Nitro 5.29 Gears "Too Aggressive" for 2016+ Tacoma's? Nope! Perfect.

nitro-gear

Supporting Sponsor - Differential & Axle Parts
Nitro 5.29 Gears "Too Aggressive" for 2016+ Tacoma's?
Watch this review - We bet you'll be surprised with real-world feedback from an actual #NitroGear customer.

 

RangeDrive

Observer
Nitro 5.29 Gears "Too Aggressive" for 2016+ Tacoma's?
Watch this review - We bet you'll be surprised with real-world feedback from an actual #NitroGear customer.

What are your guys thoughts on 5:29 V6 First Gen Tacomas? I am lifted, 33s, ARB bumpers and I tow a M416 trailer when camping.
 

dman93

Adventurer
Not to sound too much like a contrarian, but with an automatic, aren’t lower gears really more of a benefit for low speed crawling, if needed at all? I have a 3rd gen Tacoma automatic, and I just manually shift to 5th or 4th or 3rd if needed on highway grades. Yeah, I shouldn’t need to, but I do appreciate the tall gears and low rpm, and resultant mpg benefits on long downgrades. Ratios are close enough that I can pick the power and rpm balance I like. The torque converter helps a bit too.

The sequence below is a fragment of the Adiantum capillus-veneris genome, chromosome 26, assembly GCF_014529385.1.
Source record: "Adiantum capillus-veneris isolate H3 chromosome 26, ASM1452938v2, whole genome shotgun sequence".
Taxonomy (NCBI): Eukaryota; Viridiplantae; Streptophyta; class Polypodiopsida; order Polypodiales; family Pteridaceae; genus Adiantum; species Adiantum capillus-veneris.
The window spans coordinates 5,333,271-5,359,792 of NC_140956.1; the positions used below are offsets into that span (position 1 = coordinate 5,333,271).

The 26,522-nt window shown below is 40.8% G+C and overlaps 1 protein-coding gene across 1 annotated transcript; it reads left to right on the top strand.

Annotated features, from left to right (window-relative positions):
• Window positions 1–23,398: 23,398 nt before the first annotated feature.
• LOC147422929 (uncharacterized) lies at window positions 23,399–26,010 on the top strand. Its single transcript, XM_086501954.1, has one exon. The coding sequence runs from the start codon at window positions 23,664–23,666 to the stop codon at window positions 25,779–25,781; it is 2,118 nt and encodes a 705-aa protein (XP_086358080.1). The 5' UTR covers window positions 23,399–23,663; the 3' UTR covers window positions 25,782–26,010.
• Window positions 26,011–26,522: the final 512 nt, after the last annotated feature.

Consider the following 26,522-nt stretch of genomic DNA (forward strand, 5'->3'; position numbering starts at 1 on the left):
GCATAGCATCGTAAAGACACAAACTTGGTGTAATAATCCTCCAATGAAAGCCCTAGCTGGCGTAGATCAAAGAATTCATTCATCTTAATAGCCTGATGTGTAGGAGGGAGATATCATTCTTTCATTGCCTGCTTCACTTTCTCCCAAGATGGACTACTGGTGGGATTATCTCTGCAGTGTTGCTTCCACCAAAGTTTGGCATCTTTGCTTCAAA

Now if I had a manual transmission, and had to slip the clutch a lot at low speeds, I’d appreciate lower gearing, especially with what I’ve heard about the MT Taco’s reverse gearing. But there’s always low range. Note that my experience is with stock or slightly larger tires, I understand that with taller (and much heavier) tires a gearing change may be needed.
 

Hilux_Max

Adventurer
if these were available when I installed my 4.8's to my 2016 Hiux, I would have gone them instead......the Hilux could do with a little more "gear" especially when running 35's.
 

bkg

Explorer
Not to sound too much like a contrarian, but with an automatic, aren’t lower gears really more of a benefit for low speed crawling, if needed at all? I have a 3rd gen Tacoma automatic, and I just manually shift to 5th or 4th or 3rd if needed on highway grades. Yeah, I shouldn’t need to, but I do appreciate the tall gears and low rpm, and resultant mpg benefits on long downgrades. Ratios are close enough that I can pick the power and rpm balance I like. The torque converter helps a bit too.